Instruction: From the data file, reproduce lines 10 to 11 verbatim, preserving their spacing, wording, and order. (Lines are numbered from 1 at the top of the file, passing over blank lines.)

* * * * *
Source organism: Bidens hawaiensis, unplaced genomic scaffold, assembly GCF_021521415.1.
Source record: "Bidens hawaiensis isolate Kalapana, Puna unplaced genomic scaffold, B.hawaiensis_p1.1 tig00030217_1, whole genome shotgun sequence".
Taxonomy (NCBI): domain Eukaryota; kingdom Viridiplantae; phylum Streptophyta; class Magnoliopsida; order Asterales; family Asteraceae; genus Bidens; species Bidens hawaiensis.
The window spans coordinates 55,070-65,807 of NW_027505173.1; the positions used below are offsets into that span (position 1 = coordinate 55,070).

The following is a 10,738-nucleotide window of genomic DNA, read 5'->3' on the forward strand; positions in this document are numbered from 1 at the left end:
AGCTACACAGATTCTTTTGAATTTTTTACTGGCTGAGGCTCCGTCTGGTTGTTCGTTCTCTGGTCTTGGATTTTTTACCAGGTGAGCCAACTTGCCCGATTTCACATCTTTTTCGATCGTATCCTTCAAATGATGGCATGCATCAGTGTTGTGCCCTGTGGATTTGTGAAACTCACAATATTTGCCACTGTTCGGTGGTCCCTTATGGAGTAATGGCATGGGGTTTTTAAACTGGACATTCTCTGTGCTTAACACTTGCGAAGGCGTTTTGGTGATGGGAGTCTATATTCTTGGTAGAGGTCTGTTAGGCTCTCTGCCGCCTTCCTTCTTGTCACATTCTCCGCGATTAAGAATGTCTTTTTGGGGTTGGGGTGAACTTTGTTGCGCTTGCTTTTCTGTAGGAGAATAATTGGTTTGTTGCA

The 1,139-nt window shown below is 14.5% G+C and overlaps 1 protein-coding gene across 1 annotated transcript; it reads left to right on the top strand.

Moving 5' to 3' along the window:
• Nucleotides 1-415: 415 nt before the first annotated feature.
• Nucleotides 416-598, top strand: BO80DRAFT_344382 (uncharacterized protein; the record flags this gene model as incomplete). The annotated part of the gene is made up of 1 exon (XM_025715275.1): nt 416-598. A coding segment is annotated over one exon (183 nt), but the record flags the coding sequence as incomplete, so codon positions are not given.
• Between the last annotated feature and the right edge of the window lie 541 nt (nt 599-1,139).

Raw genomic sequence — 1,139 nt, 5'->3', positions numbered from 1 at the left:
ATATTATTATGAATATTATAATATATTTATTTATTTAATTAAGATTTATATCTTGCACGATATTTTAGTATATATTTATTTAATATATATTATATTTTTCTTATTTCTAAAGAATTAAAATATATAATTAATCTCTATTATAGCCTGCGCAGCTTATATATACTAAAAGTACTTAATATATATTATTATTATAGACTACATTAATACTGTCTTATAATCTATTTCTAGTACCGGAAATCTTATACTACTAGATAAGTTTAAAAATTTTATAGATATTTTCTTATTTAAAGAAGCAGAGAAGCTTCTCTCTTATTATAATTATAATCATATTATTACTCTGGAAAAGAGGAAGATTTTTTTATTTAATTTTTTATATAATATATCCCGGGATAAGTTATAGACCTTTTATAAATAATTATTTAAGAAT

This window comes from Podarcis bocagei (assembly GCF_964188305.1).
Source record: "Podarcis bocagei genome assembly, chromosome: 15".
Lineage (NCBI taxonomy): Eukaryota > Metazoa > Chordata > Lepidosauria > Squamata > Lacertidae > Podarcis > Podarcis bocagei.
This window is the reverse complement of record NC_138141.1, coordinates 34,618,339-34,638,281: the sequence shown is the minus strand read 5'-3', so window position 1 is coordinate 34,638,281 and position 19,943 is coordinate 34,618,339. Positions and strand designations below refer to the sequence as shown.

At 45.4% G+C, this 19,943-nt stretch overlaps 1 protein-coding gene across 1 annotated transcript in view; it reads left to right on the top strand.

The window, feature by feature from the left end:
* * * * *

• Nucleotides 416-598, top strand: BO80DRAFT_344382 (uncharacterized protein; the record flags this gene model as incomplete). The annotated part of the gene is made up of 1 exon (XM_025715275.1): nt 416-598. A coding segment is annotated over one exon (183 nt), but the record flags the coding sequence as incomplete, so codon positions are not given.
• Between the last annotated feature and the right edge of the window lie 541 nt (nt 599-1,139).